What is chemoinformatics?

What is chemoinformatics?

The health and environmental effects of chemicals are increasingly relevant to the general public, regulatory agencies, academia, and industry. Thanks to the evolution of computational techniques, we have powerful tools for data management and complex mathematical calculations. In this context, chemoinformatics, one of the most relevant fields in the New Approach Methodologies,  arises as the combination of computational methods that are used to transform and analyse chemical data, as well as to determine the relationship between the chemical structure and the function of molecules and, taking advantage of this knowledge, to design new compounds or optimize compounds of interest.

Frank K. Brown, who coined the term “chemoinformatics” in 1998, also indicated that the main objective of this discipline is to develop chemical compounds in a better and faster way. Thus, for example, in the case of drug development, a process that normally lasts between 12 and 15 years and involves investments of around 500 million dollars can be significantly reduced. Although chemoinformatics has been closely linked from its origins to the design and development of drugs, in general, bioactive compounds are those that show any type of effect on living beings, tissues or cells.

Thanks to chemoinformatics, we can collect, classify, and order large amounts of experimental data. These are analysed to find characteristics allowing to determine behaviour patterns of the compounds. These patterns are collected in models, that is, informative representations of reality. Chemoinformatic models of structure-activity relationship (SAR) began as mathematical formulas, but, thanks to the advancement of computer techniques, they have reached great levels of complexity and accuracy, including the use of artificial intelligence with machine learning and/or deep learning techniques. In fact, characteristics common to the different fields of chemoinformatics are its large scale (big data) and its double aim to understanding the relationships between the structure and the activity of the compounds, on the one hand, and on the other hand to predict the bioactivity or other property values for compounds without the corresponding experimental values.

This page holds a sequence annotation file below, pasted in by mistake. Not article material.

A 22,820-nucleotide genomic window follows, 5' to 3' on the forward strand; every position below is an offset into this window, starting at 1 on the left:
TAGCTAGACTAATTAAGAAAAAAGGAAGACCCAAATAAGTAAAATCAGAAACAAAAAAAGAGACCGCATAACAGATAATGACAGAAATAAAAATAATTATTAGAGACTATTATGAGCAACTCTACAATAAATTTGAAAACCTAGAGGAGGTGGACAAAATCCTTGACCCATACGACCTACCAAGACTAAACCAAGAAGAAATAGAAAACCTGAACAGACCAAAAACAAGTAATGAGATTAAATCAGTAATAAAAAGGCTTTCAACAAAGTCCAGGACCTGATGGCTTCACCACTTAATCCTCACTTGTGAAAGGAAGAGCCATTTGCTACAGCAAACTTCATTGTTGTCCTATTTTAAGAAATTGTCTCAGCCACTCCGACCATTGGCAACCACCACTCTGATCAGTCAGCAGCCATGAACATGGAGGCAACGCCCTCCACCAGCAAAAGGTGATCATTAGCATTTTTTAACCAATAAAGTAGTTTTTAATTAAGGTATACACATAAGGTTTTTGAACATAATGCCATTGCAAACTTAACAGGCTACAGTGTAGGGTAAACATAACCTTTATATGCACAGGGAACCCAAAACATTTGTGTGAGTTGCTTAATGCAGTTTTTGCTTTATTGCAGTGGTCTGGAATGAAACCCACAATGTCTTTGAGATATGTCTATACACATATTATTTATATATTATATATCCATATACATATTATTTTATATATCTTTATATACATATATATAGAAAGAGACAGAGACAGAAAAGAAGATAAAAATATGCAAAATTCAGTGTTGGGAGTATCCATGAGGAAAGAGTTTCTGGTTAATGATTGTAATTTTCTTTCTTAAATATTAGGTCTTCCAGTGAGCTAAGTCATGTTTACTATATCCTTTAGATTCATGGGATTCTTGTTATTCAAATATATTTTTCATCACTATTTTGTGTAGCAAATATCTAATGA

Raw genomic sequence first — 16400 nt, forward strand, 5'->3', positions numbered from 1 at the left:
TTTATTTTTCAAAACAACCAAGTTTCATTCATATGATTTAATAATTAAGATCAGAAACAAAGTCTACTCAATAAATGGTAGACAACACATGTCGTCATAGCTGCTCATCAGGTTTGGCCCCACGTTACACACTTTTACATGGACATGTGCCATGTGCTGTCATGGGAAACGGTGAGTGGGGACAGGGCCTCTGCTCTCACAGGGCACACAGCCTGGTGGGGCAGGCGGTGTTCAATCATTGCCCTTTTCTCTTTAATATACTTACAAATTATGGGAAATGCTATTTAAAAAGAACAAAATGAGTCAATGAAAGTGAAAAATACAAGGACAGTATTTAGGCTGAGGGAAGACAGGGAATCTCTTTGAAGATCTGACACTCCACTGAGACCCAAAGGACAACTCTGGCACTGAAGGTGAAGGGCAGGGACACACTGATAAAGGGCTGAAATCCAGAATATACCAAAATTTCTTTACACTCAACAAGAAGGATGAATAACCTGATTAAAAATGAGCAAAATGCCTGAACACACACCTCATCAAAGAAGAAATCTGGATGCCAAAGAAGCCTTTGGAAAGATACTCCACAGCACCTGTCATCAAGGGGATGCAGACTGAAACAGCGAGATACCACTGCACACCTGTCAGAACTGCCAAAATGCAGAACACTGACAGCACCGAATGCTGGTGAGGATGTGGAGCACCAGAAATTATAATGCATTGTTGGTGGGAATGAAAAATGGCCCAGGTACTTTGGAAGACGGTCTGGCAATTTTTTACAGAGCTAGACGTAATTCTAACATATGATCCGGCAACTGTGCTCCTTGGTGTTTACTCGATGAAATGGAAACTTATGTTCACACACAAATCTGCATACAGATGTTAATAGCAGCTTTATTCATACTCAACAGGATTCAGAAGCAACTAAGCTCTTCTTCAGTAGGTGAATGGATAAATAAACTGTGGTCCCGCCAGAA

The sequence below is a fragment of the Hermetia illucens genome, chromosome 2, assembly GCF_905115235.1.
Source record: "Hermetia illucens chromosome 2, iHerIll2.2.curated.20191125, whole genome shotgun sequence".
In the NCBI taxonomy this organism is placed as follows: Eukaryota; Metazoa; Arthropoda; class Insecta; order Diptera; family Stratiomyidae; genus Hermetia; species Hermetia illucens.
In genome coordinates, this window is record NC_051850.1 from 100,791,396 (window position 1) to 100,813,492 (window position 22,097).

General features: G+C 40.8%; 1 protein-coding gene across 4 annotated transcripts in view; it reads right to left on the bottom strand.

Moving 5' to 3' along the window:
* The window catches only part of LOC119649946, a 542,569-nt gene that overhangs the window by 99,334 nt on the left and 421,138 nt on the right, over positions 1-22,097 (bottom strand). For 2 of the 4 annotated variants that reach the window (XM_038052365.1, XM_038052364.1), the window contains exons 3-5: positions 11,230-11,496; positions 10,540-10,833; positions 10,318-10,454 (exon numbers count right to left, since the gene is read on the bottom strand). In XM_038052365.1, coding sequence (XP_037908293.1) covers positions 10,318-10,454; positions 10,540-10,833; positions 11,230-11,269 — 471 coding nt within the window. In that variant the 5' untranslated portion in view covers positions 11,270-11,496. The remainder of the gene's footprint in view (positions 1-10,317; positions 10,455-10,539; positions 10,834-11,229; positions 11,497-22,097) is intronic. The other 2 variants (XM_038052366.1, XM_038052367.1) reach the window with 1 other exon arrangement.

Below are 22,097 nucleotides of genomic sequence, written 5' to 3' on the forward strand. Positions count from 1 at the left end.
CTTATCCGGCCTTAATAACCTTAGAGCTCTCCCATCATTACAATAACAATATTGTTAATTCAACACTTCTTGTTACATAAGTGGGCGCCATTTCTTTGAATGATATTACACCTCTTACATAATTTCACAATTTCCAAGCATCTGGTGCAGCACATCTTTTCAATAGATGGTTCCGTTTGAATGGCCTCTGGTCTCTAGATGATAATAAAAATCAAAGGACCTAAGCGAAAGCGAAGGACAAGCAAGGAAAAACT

These models can predict properties in very diverse areas, from the physical-chemical properties, interactions with other compounds or macromolecules (proteins, RNA, DNA …), bioactivity, ADME properties (absorption, distribution, metabolism and excretion of the compounds), human or environmental toxicity (ecotoxicity), and even efficacy in the treatment of a disease of interest. The performance of these models is assessed and improved by new experiments, which compare the real data with the predictions and are used to refine them, in a process known as induced learning.

Computational models, also known as in silico models, accelerate the discovery and development of new bioactive compounds, since they allow virtually screenings sets of known compounds (called “libraries”) to rationally select those with the most favourable characteristics. In this way, the number of compounds to test in vitro or in vivo is significantly reduced. This allows for research that is faster, less expensive, and with less associated ethical and translational problems.

The computational search for bioactive compounds is applied in many fields: from drug development; to the food industry for the selection of additives; including the agri-food industry for the production of pesticides, fertilizers, or animal feed in the livestock industry; the production of cleaning products, paints, etc. Furthermore, in silico models can be used not only to select compounds with specific functions, but also to avoid the use of environmentally toxic or health-damaging ones.

We are in an era in which we can rely on computational techniques to obtain tangible benefits in the academy and industry. This allows us both to improve our health and to take care of the environment. Thanks in part to chemoinformatics, we are certainly before a promising future.


  1. Brown, F. K. (1998). Chapter 35 – Chemoinformatics: What is it and How does it Impact Drug Discovery. In J. A. Bristol (Ed.), Annual Reports in Medicinal Chemistry (Vol. 33, pp. 375–384). Academic Press. https://doi.org/10.1016/S0065-7743(08)61100-8
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  3. Engel, T., & Gasteiger, J. (2018). Chemoinformatics: Basic Concepts and Methods. John Wiley Sons.
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